Clear and constant communication is an important part of operating a successful small business. But when it comes to selling your business, saying too much can seriously jeopardize your ability to seal the deal.
Clients, employees, vendors--they all have a vested interest in your company. However, confidentiality is critical for attracting the right buyers, and the premature release of information about an ownership transition can spark an exodus of customers and employees and scare away potential buyers.
So, as a business seller, one of the most important things you can do to ensure a smooth sale is to learn how and when to communicate your sale to the various stakeholders associated with your company.
Not everyone needs to know about the ownership transition at the same time. Be strategic about communication before and during the sale process, bringing only select individuals into the circle before a buyer is identified and a deal is at hand. Key employees, for example, may need to be told before the deal is done, but customers and vendors should only be made aware of the sale once the terms of the transition are in place.
Ensure key employees help your sale
Next to family members, key employees may be the next people to learn about the sale of your business--probably because these individuals may need to play a role in helping you prepare the company for the market or satisfy the due-diligence requests of a prospective buyer. Informing key employees early in the process also allows you to gauge their future intentions, and gives you time to incentivize them to remain with the business under a new owner. In some cases, key employees may also be potential buyers, so making them aware of your intention to sell could give you your first buyer lead. In the end, consider carefully whom you trust with your news, and reassure them that under new ownership, the business and employees may benefit from increased investment.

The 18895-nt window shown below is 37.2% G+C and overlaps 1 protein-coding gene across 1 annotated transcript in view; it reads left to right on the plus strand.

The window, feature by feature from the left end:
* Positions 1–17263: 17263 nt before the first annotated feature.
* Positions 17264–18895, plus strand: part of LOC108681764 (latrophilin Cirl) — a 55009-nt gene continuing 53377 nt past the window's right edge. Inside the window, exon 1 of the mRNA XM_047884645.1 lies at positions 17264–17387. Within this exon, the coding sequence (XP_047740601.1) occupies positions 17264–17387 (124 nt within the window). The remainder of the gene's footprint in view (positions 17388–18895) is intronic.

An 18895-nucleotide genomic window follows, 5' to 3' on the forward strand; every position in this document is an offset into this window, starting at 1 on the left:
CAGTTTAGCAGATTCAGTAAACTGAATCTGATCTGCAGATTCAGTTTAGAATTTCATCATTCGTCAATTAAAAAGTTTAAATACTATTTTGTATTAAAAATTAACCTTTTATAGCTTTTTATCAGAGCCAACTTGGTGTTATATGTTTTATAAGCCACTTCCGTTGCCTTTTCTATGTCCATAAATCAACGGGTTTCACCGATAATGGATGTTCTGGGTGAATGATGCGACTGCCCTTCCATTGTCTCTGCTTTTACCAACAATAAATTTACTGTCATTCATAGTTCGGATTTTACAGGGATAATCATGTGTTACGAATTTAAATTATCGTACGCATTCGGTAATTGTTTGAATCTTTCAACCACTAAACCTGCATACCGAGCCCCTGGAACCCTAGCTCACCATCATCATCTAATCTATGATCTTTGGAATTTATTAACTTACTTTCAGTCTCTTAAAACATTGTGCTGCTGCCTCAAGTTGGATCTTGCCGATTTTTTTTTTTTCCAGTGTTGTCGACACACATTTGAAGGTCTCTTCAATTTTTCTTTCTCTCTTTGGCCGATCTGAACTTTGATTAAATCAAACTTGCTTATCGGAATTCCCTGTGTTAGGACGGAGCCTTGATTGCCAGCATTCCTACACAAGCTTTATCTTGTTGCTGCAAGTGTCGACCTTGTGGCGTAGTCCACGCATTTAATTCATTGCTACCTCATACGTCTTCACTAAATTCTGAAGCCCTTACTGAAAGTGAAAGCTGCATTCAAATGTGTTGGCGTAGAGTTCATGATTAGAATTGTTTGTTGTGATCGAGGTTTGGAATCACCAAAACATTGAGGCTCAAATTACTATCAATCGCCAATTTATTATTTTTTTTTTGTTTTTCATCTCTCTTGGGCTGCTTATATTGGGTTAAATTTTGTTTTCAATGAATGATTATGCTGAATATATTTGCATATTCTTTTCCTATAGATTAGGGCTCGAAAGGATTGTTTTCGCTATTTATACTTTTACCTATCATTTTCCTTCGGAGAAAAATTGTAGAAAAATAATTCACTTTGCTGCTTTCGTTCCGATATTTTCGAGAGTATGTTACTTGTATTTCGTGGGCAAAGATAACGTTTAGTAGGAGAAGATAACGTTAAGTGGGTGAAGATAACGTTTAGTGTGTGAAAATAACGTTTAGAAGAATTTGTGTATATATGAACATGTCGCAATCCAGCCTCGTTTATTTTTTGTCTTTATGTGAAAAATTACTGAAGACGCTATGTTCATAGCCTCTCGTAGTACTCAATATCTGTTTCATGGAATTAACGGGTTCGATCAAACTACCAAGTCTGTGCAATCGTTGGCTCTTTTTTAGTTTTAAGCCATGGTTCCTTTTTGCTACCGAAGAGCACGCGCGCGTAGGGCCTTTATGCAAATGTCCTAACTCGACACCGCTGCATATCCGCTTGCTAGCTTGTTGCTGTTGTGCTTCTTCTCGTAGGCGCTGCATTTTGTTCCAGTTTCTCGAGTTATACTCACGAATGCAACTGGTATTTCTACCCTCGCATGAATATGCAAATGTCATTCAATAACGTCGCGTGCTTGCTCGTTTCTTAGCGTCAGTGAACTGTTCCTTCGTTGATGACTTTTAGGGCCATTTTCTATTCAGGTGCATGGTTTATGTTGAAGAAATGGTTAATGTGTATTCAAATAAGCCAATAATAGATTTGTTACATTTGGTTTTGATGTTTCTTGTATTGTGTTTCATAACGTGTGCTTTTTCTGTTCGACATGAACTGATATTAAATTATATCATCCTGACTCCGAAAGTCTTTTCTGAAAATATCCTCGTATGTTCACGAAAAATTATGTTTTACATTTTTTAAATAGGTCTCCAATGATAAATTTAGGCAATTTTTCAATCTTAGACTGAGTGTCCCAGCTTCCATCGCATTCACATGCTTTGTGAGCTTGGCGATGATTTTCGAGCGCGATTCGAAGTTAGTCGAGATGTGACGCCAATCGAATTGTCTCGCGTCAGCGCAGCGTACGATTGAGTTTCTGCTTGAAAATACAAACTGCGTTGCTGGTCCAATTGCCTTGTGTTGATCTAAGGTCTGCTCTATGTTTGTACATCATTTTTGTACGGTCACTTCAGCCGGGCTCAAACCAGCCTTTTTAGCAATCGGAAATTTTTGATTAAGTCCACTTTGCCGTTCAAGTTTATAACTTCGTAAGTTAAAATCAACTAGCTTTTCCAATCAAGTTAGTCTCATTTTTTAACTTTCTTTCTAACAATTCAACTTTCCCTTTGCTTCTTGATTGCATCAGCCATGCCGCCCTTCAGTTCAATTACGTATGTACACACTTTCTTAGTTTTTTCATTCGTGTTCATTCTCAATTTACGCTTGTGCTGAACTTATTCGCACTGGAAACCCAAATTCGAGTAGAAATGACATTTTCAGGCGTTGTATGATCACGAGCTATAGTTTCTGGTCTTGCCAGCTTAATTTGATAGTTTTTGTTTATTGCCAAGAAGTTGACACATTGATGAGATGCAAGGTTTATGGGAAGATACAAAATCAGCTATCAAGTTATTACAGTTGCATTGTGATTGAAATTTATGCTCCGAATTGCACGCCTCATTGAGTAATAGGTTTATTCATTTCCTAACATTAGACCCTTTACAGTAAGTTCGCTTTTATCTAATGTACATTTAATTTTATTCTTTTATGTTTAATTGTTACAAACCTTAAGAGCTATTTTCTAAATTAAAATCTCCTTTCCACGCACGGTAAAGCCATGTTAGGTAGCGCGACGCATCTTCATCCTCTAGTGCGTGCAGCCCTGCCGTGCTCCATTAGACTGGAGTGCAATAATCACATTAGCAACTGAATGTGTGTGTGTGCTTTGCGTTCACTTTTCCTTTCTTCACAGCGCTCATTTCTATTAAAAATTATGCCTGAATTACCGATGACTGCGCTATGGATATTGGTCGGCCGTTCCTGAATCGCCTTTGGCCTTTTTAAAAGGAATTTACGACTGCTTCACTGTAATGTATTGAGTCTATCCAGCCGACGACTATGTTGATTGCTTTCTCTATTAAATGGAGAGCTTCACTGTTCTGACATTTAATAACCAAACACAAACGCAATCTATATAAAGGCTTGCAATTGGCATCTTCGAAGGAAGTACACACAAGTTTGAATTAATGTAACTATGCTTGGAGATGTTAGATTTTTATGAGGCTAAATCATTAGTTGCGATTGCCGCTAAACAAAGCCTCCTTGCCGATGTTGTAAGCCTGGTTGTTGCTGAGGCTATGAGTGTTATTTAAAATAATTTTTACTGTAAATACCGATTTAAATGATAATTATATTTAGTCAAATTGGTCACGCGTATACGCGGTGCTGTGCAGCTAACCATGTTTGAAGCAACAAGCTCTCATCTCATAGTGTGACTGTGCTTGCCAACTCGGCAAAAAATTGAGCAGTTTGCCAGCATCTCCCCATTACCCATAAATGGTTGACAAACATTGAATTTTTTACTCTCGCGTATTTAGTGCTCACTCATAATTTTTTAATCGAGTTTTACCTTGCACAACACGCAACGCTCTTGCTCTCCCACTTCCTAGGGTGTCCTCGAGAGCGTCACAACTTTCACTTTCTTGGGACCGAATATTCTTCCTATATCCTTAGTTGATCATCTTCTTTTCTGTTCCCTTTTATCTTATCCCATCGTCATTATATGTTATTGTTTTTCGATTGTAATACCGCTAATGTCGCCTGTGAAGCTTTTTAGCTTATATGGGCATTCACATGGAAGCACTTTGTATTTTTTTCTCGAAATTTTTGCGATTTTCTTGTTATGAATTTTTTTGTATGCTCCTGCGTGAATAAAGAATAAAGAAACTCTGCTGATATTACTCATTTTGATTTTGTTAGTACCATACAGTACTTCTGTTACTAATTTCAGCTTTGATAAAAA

Reassure major accounts
After the transaction has closed, but before you announce the sale broadly, consider talking to major accounts (both customer and vendor) about the ownership transition to reassure them that they will continue to receive the same level of attention and service from the new owner. Later, you may want to schedule individual meetings with large clients to ease the transition by personally introducing the new owner.
Rumors and misinformation thrive when concrete details aren't available. When the time is right, provide specifics about the new owner, the transition timeline, your reasons for selling, and other critical details. Although it isn't appropriate to share certain details during the early stages of the process, circle back later to make sure all of your employees', vendors', and customers' questions are answered. This is best done through personal meetings or phone calls rather than email or word of mouth. Make sure to emphasize to your employees that the information is confidential until you can personally relay details to key customers or vendors.
Regardless of whether or not you have a financial interest in the business after the sale, it's important to express confidence in the new owner and in the company's future. Relay to employees, customers, and vendors just how much care was taken throughout the sale process to ensure the new owner is capable of continuing your tradition of success. If possible, have the new owner take part in the announcement in order to convey your trust. In the following weeks, the new owner should also meet with employees, customers, and vendors personally to answer questions and alleviate any concerns.
Properly timing the release of information isn't as easy as it sounds, and it's not uncommon for a poorly timed conversation to threaten the entire sale. For most business sellers, the best insurance against bad timing is a qualified business broker. Business brokers are experts in balancing sale confidentiality with the need to communicate openly with the people who matter to you and your company's next owner.